Customer Safety Comes First

Barry Lind and my father, Jack Waldock founded Lind-Waldock in 1965. One of the primary compliance categories in opening a new futures account is, “know your customer.” For 35 years the business was based on genuinely, “knowing their customers.” Their belief in doing business the old school way allowed them to provide superior order execution on behalf of individual traders as well as providing them with top-level research. This process helped them to break down the barrier of institutional preferential treatment.

Refco bought Lind-Waldock in 2000 primarily for Lind-Waldock’s clean compliance record and presence in the retail market. Refco went public in 2005 and also went bankrupt in 2005 due to the accounting improprieties of Phil Bennett, their CEO. Man Financial bought the Lind-Waldock portion of Refco’s operations in the ensuing bankruptcy. Man financial went public in 2007. They retired the Lind-Waldock name in August of this year and operated under the MF Global name and have now gone bankrupt as well.

Now that the history lesson is over, lets talk about the recent developments. The primary issue at hand hinges on the sanctity of the term, “segregated funds.” Cash in a customer’s futures trading account is held in segregated funds. This money is completely separate from the clearing firm’s operating cash and is not to be mixed in with the clearing firm’s assets in any way shape or form. This is guaranteed by the various exchanges as margin collateral and is a collective covenant of all Futures Commission Merchants (FCM’s) that are members of a given exchange.

MF Global and their CEO, former New Jersey Governor John Corzine are accused of using customers’ segregated funds equity to guarantee bets he made on European sovereign debt as he attempted to transition from the historical business of providing trade execution services and retail customer trade assistance to investment banking, proprietary trading and the greedy pursuit of becoming the next Goldman Sachs, his former firm. These actions are in violation of all of our governing bodies – NFA, CFTC, FINRA, etc.

The losses incurred as a result of his pursuit to be a big shot has left a $700 million dollar shortfall in MF Global’s books. Dipping into segregated funds has created an accounting nightmare as customers close their accounts and transfer to solvent brokers. The segregated funds covenant of the FCM’s with the exchanges is to guarantee the customers’ equity. This is the peace of mind that trading on an exchange versus cash markets is supposed to bring.

The $700 million dollar shortfall should be covered, whether through the joint efforts of the FCM members of the exchanges or, the exchanges themselves. To put this in perspective, the top 10 FCM’s have a combined equity of more than $1 trillion dollars and the Chicago Mercantile Exchange is valued at more than $17 billion. Therefore the $700 million is a manageable number as a portion of this capital pool.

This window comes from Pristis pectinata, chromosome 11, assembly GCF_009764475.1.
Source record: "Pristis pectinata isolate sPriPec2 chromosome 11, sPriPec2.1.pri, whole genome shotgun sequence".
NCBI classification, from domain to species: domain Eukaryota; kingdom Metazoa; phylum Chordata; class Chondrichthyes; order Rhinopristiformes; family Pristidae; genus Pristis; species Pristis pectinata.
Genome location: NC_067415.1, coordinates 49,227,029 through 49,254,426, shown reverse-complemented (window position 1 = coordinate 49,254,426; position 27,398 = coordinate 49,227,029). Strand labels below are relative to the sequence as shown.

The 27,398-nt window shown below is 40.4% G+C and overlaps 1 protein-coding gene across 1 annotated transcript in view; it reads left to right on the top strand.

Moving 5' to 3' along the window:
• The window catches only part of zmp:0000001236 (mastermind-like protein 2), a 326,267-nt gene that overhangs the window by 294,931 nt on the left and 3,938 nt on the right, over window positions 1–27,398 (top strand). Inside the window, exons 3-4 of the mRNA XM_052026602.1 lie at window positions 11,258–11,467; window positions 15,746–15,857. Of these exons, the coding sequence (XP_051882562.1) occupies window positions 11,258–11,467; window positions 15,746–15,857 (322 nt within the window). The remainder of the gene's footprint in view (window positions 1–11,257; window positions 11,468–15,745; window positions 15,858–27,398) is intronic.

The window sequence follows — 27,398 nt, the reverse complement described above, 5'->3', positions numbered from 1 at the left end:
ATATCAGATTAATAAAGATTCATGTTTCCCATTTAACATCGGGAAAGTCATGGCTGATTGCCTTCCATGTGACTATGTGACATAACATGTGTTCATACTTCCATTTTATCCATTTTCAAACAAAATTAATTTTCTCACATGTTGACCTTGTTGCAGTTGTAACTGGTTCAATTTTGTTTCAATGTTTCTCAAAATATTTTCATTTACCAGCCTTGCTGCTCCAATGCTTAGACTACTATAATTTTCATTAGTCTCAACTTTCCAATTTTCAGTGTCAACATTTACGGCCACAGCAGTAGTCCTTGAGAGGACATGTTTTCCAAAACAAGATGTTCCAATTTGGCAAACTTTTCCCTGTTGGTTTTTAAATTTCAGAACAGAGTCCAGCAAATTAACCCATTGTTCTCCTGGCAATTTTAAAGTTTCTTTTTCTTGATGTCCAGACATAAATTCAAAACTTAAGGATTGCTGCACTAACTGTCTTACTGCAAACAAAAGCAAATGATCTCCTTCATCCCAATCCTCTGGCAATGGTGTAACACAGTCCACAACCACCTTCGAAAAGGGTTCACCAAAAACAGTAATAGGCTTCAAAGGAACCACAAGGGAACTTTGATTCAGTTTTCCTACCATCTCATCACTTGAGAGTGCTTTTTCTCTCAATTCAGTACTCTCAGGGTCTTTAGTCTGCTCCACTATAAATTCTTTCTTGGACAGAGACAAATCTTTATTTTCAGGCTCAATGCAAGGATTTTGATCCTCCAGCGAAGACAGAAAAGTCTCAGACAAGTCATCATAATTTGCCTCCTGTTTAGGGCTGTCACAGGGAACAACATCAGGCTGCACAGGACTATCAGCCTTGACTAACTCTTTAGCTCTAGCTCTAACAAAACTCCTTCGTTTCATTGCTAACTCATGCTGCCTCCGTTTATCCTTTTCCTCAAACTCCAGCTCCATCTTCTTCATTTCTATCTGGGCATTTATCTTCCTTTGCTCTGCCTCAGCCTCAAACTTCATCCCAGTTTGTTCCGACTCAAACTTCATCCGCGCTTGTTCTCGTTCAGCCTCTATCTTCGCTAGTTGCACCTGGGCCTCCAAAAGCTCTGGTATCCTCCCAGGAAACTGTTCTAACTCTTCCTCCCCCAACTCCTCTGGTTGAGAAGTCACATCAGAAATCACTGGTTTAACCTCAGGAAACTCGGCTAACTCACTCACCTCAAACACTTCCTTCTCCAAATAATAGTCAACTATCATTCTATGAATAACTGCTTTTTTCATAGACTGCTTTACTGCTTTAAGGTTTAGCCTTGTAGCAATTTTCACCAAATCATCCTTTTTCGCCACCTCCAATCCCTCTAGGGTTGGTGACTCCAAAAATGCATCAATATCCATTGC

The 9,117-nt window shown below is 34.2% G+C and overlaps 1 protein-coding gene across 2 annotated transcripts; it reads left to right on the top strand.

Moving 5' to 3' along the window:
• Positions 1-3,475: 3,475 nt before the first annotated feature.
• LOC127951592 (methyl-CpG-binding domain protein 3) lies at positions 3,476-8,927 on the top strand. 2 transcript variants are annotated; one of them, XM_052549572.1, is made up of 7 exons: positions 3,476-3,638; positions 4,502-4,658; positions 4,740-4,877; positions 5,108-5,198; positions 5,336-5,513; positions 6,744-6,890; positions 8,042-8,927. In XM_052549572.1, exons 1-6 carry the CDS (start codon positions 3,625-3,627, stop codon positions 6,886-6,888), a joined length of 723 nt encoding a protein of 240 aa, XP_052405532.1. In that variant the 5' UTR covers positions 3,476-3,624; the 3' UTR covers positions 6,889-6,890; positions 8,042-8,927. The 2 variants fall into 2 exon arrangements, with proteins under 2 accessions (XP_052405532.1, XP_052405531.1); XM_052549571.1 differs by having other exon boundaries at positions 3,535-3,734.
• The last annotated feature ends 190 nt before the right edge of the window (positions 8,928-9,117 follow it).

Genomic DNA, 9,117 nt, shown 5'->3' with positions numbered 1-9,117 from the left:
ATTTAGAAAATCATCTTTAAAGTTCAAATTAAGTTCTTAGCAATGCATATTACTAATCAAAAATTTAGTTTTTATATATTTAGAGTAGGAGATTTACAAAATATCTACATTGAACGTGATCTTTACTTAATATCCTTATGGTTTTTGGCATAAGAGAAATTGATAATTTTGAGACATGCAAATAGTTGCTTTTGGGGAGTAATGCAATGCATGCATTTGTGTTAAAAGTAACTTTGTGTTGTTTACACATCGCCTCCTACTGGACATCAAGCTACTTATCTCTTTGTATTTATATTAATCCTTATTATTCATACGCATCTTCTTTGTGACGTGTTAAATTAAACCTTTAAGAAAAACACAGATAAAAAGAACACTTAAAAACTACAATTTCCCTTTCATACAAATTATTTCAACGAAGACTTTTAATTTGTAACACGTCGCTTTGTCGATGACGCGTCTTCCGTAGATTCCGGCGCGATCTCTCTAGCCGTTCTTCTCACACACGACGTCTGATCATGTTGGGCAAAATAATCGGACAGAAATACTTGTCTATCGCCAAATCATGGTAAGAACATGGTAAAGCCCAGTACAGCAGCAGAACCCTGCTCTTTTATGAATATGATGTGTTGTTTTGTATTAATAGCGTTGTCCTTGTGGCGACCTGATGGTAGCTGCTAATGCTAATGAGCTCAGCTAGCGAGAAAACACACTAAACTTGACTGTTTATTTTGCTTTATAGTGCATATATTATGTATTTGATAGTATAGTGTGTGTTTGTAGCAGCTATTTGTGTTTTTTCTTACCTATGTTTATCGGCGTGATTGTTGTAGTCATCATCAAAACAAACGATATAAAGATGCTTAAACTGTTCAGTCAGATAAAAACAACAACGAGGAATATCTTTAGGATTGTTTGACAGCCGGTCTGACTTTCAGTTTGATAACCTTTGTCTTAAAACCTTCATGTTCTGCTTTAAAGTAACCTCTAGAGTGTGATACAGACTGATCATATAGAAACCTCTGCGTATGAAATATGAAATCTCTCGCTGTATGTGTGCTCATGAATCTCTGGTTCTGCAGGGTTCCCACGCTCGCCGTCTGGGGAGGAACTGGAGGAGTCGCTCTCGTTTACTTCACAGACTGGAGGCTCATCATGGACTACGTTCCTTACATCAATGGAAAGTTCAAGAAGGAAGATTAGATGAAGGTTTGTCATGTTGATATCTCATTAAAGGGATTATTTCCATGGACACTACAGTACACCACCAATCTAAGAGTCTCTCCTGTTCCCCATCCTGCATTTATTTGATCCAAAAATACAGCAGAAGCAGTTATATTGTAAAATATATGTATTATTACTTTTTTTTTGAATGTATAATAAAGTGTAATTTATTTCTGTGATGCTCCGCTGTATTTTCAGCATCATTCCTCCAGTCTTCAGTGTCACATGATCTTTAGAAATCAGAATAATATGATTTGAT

Customers must be made whole in order to maintain the integrity of the exchanges and instill the confidence in the investing public. The longer this thing is drawn out, the more likely this erosion of confidence in the governing bodies will devolve into retail investor panic. The remaining FCM’s as well as the exchanges must do everything in their power to prevent an easily covered black eye of a monetary issue from becoming a public perception issue more akin to a terminal disease.

This blog is published by Andy Waldock. Andy Waldock is a trader, analyst, broker and asset manager. Therefore, Andy Waldock may have positions for himself, his family, or, his clients in any market discussed. The blog is meant for educational purposes and to develop a dialogue among those with an interest in the commodity markets. The commodity markets employ a high degree of leverage and may not be suitable for all investors. There is substantial risk of loss in investing in futures.

This material has been prepared by a sales or trading employee or agent of Commodity & Derivative Advisors and is, or is in the nature of, a solicitation. This material is not a research report prepared by Commodity & Derivative Advisors’ Research Department. By accepting this communication, you agree that you are an experienced user of the futures markets, capable of making independent trading decisions, and agree that you are not, and will not, rely solely on this communication in making trading decisions.

The risk of loss in trading futures and/or options is substantial and each investor and/or trader must consider whether this is a suitable investment. Past performance, whether actual or indicated by simulated historical tests of strategies, is not indicative of future results. Trading advice is based on information taken from trades and statistical services and other sources that Commodity & Derivative Advisors believes are reliable. We do not guarantee that such information is accurate or complete and it should not be relied upon as such. Trading advice reflects our good faith judgment at a specific time and is subject to change without notice. There is no guarantee that the advice we give will result in profitable trades.

One thought on “Customer Safety Comes First”

  1. By instituting a small surcharge (10 or 20 cents per contract traded), the CME/ICE could plug the MF customer “hole” in less than a year, and fund a protective entity for customers like SIPC.

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